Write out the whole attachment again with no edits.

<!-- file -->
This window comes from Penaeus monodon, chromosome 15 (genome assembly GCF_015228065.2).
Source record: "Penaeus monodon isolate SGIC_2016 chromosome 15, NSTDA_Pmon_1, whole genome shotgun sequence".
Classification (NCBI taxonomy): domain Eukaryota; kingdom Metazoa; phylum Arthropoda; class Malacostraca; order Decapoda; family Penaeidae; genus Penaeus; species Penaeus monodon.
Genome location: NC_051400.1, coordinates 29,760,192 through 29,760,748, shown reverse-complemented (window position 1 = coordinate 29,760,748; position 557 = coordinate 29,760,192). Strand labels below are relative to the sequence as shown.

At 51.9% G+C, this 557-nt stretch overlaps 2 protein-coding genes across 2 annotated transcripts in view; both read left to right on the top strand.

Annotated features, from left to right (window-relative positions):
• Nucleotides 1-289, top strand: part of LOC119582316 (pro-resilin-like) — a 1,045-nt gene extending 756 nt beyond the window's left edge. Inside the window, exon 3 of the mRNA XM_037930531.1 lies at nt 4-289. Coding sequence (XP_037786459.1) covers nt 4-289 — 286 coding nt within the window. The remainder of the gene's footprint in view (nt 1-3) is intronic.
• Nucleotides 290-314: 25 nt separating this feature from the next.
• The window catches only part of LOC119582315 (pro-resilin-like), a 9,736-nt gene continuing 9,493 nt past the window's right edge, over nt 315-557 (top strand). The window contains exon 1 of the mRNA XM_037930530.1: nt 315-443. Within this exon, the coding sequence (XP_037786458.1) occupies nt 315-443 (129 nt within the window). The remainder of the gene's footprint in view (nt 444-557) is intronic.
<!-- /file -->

This window comes from Penaeus monodon, chromosome 15 (genome assembly GCF_015228065.2).
Source record: "Penaeus monodon isolate SGIC_2016 chromosome 15, NSTDA_Pmon_1, whole genome shotgun sequence".
Classification (NCBI taxonomy): domain Eukaryota; kingdom Metazoa; phylum Arthropoda; class Malacostraca; order Decapoda; family Penaeidae; genus Penaeus; species Penaeus monodon.
Genome location: NC_051400.1, coordinates 29,760,192 through 29,760,748, shown reverse-complemented (window position 1 = coordinate 29,760,748; position 557 = coordinate 29,760,192). Strand labels below are relative to the sequence as shown.

At 51.9% G+C, this 557-nt stretch overlaps 2 protein-coding genes across 2 annotated transcripts in view; both read left to right on the top strand.

Annotated features, from left to right (window-relative positions):
• Nucleotides 1-289, top strand: part of LOC119582316 (pro-resilin-like) — a 1,045-nt gene extending 756 nt beyond the window's left edge. Inside the window, exon 3 of the mRNA XM_037930531.1 lies at nt 4-289. Coding sequence (XP_037786459.1) covers nt 4-289 — 286 coding nt within the window. The remainder of the gene's footprint in view (nt 1-3) is intronic.
• Nucleotides 290-314: 25 nt separating this feature from the next.
• The window catches only part of LOC119582315 (pro-resilin-like), a 9,736-nt gene continuing 9,493 nt past the window's right edge, over nt 315-557 (top strand). The window contains exon 1 of the mRNA XM_037930530.1: nt 315-443. Within this exon, the coding sequence (XP_037786458.1) occupies nt 315-443 (129 nt within the window). The remainder of the gene's footprint in view (nt 444-557) is intronic.